City applied to introduce new witnesses, including Simon Pearce, a club director. Uefa could have blocked this. Indeed, its own statutes say that “parties shall not introduce new witnesses [or] new evidence.” The IC had asked for Pearce and other individuals to testify early in the process but City refused. Uefa did not object to this last-minute intervention.
The IC had also called for City to provide chains of emails that expanded on those revealed by the Football Leaks documents published by Der Spiegel in Germany. Under CAS regulations, the failure to produce documents or witnesses entitles the panel to draw negative inference. However, Uefa told the judges that the unseen emails were not necessary for the case. The ruling body said it was “satisfied that the evidence currently on record shows that the Appealed Decision is correct and that it should be confirmed by CAS.”
This statement could not have been more misguided. Because Uefa did not demand the correspondence trails, CAS said the “view of the majority of the Panel is not only that no adverse inferences can be drawn from MCFC’s failure to produce these documents, but also that MCFC cannot be sanctioned for failing to do so.”
The court decided in City’s favour, saying that the alleged offences were “time-barred,” ruling 2-1 that the breaches of FFP rules had occurred before a five-year cutoff for prosecution. Uefa’s conduct during the appeal was so inept that some wondered whether the ruling body really wanted to win.
Could Nyon’s litigators perform any worse? Against PSG, they made the failed City appeal look proficient.
The charges against the Qatari-owned French club were similar: over-inflation of sponsorship deals. One transaction in question was so over the top that it made City’s transgressions look like small change. The Qatar Tourism Authority (QTA) pumped €100 million into PSG per season, financing the transfers of Neymar, Kylian Mbappe and the rest of the big-name squad.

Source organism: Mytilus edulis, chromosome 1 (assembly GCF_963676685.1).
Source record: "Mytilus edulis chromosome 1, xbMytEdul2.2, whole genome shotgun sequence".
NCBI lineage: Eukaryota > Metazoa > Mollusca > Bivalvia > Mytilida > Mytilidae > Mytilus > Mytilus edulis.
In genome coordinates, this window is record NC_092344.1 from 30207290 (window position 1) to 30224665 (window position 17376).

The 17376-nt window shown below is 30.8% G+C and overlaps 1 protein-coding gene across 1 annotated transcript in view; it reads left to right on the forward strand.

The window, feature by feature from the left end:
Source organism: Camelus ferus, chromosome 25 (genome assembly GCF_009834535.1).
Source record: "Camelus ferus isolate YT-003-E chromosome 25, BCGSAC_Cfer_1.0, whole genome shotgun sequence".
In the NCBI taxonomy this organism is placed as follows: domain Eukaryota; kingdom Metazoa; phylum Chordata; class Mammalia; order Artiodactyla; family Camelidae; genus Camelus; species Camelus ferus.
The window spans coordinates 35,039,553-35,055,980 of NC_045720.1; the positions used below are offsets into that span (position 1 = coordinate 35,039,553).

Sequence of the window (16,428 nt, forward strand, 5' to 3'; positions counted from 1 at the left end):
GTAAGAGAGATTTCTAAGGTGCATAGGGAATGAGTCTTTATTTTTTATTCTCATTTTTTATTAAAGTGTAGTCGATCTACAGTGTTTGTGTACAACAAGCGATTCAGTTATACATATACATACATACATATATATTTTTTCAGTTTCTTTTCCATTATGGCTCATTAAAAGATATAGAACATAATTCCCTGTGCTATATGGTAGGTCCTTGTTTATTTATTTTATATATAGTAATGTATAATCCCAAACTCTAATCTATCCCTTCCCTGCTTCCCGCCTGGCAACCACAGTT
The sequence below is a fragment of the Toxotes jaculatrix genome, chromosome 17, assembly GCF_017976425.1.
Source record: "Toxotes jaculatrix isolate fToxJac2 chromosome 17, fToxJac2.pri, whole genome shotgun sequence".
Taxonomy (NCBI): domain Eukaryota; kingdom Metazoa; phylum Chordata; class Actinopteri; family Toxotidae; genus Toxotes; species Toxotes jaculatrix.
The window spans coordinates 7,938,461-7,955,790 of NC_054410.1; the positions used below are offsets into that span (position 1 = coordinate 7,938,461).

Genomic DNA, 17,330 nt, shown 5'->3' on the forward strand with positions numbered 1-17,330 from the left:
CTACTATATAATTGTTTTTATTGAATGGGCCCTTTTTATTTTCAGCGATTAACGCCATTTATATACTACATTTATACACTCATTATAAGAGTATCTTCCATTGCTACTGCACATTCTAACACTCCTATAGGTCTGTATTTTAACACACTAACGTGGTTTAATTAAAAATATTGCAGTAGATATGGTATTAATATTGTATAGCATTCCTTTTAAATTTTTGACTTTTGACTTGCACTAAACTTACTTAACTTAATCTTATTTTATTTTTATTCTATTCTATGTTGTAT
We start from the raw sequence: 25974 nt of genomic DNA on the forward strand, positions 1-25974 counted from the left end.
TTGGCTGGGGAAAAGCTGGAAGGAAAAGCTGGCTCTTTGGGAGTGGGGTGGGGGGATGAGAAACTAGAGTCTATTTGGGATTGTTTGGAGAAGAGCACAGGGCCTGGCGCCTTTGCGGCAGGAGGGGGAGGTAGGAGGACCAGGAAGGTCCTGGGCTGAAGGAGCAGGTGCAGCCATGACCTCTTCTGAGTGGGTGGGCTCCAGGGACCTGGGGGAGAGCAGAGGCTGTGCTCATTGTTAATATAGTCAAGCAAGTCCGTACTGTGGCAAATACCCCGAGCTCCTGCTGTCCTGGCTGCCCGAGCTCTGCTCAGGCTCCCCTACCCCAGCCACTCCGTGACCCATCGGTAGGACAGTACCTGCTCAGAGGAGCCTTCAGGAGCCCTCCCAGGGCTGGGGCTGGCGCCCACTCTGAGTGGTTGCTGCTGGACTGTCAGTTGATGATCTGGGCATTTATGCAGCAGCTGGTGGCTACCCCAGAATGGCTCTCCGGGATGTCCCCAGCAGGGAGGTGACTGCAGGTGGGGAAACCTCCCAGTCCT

The original IC investigation cleared PSG but the AC sent the file back to be reassessed. A sports marketing company, Octagon Worldwide, was engaged to give a view on the merits of the QTA sponsorship. Octagon came back with a damning verdict: there was very little impact on tourism to Qatar and the estimated value was more in the region of €5 million. PSG produced their own study, which was close to the original valuation and Yves Leterme, the former Belgian prime minister and head of the IC, decided to use the French club’s figures. An almighty row loomed in Nyon.
In the meantime, PSG appealed on a technicality, claiming there was a 10-day deadline to review cases and the AC had exceeded the limit. Uefa agreed and did not even bother to turn up to CAS. The FFP regulations were already in tatters more than a year before City won in Lausanne.
In the melee over the proposed Super League, anger was directed at the megaclubs who instituted the breakaway but Uefa’s credibility requires scrutiny. Part of the imperative for the attempted schism was the fear that PSG and City, backed by unlimited state wealth, will bully the rest of the game with money. It is hard to have any sympathy with Real Madrid, Barcelona, United and Liverpool but Uefa failed to put any restraints on the two richest clubs in the game.
The thought of a Super League is an abomination but Uefa is equally rancid. Cash is king either way and the PSG-City semi-final is living proof of this.